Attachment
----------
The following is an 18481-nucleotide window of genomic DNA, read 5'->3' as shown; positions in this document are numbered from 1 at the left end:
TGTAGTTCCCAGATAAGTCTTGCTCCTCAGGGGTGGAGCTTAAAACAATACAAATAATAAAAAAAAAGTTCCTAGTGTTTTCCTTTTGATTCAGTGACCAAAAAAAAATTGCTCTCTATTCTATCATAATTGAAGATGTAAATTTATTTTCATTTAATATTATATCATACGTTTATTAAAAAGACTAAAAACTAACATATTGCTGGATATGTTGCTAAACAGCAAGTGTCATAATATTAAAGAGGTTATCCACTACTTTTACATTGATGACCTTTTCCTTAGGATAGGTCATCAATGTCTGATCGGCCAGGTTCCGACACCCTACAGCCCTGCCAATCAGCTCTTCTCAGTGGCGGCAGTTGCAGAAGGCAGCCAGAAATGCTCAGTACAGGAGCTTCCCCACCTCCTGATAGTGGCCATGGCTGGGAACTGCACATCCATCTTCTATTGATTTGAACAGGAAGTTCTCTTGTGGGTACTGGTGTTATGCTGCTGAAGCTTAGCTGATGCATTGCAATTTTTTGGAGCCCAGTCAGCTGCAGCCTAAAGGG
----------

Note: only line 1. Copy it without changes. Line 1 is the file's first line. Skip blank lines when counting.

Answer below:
The following is an 18481-nucleotide window of genomic DNA, read 5'->3' as shown; positions in this document are numbered from 1 at the left end: